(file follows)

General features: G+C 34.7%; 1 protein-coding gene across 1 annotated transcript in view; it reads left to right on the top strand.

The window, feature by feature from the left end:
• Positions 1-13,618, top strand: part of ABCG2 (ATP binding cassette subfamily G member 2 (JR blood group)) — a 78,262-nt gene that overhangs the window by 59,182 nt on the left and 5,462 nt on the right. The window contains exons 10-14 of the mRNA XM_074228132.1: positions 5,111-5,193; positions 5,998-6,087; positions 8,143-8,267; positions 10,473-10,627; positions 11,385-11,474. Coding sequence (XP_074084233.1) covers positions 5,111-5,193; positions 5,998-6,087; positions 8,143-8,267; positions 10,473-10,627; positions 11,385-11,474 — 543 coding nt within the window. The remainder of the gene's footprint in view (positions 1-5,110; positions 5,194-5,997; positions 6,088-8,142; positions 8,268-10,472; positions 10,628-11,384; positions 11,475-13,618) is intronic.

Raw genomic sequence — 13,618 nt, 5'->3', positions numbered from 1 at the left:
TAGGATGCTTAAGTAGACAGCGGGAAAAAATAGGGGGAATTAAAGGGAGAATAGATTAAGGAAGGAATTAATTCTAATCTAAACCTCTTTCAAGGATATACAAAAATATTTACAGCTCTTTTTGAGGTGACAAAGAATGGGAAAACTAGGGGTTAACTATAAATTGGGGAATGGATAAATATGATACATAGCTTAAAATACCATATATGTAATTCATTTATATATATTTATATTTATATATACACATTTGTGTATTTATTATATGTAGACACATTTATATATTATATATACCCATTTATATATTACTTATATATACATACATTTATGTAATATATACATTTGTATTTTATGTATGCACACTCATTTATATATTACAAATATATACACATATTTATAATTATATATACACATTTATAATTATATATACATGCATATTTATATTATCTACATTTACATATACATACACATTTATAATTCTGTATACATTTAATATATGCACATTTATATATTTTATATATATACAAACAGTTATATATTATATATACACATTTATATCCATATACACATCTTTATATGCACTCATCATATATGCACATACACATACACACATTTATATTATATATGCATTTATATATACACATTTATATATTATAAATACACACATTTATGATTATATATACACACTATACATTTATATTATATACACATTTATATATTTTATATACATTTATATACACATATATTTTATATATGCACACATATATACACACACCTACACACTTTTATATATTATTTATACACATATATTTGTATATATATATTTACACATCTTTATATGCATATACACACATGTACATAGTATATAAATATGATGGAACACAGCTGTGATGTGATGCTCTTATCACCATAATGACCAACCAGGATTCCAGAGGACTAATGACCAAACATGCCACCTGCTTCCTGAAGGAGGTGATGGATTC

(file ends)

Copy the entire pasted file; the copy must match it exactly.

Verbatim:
General features: G+C 34.7%; 1 protein-coding gene across 1 annotated transcript in view; it reads left to right on the top strand.

The window, feature by feature from the left end:
• Positions 1-13,618, top strand: part of ABCG2 (ATP binding cassette subfamily G member 2 (JR blood group)) — a 78,262-nt gene that overhangs the window by 59,182 nt on the left and 5,462 nt on the right. The window contains exons 10-14 of the mRNA XM_074228132.1: positions 5,111-5,193; positions 5,998-6,087; positions 8,143-8,267; positions 10,473-10,627; positions 11,385-11,474. Coding sequence (XP_074084233.1) covers positions 5,111-5,193; positions 5,998-6,087; positions 8,143-8,267; positions 10,473-10,627; positions 11,385-11,474 — 543 coding nt within the window. The remainder of the gene's footprint in view (positions 1-5,110; positions 5,194-5,997; positions 6,088-8,142; positions 8,268-10,472; positions 10,628-11,384; positions 11,475-13,618) is intronic.

Raw genomic sequence — 13,618 nt, 5'->3', positions numbered from 1 at the left:
TAGGATGCTTAAGTAGACAGCGGGAAAAAATAGGGGGAATTAAAGGGAGAATAGATTAAGGAAGGAATTAATTCTAATCTAAACCTCTTTCAAGGATATACAAAAATATTTACAGCTCTTTTTGAGGTGACAAAGAATGGGAAAACTAGGGGTTAACTATAAATTGGGGAATGGATAAATATGATACATAGCTTAAAATACCATATATGTAATTCATTTATATATATTTATATTTATATATACACATTTGTGTATTTATTATATGTAGACACATTTATATATTATATATACCCATTTATATATTACTTATATATACATACATTTATGTAATATATACATTTGTATTTTATGTATGCACACTCATTTATATATTACAAATATATACACATATTTATAATTATATATACACATTTATAATTATATATACATGCATATTTATATTATCTACATTTACATATACATACACATTTATAATTCTGTATACATTTAATATATGCACATTTATATATTTTATATATATACAAACAGTTATATATTATATATACACATTTATATCCATATACACATCTTTATATGCACTCATCATATATGCACATACACATACACACATTTATATTATATATGCATTTATATATACACATTTATATATTATAAATACACACATTTATGATTATATATACACACTATACATTTATATTATATACACATTTATATATTTTATATACATTTATATACACATATATTTTATATATGCACACATATATACACACACCTACACACTTTTATATATTATTTATACACATATATTTGTATATATATATTTACACATCTTTATATGCATATACACACATGTACATAGTATATAAATATGATGGAACACAGCTGTGATGTGATGCTCTTATCACCATAATGACCAACCAGGATTCCAGAGGACTAATGACCAAACATGCCACCTGCTTCCTGAAGGAGGTGATGGATTC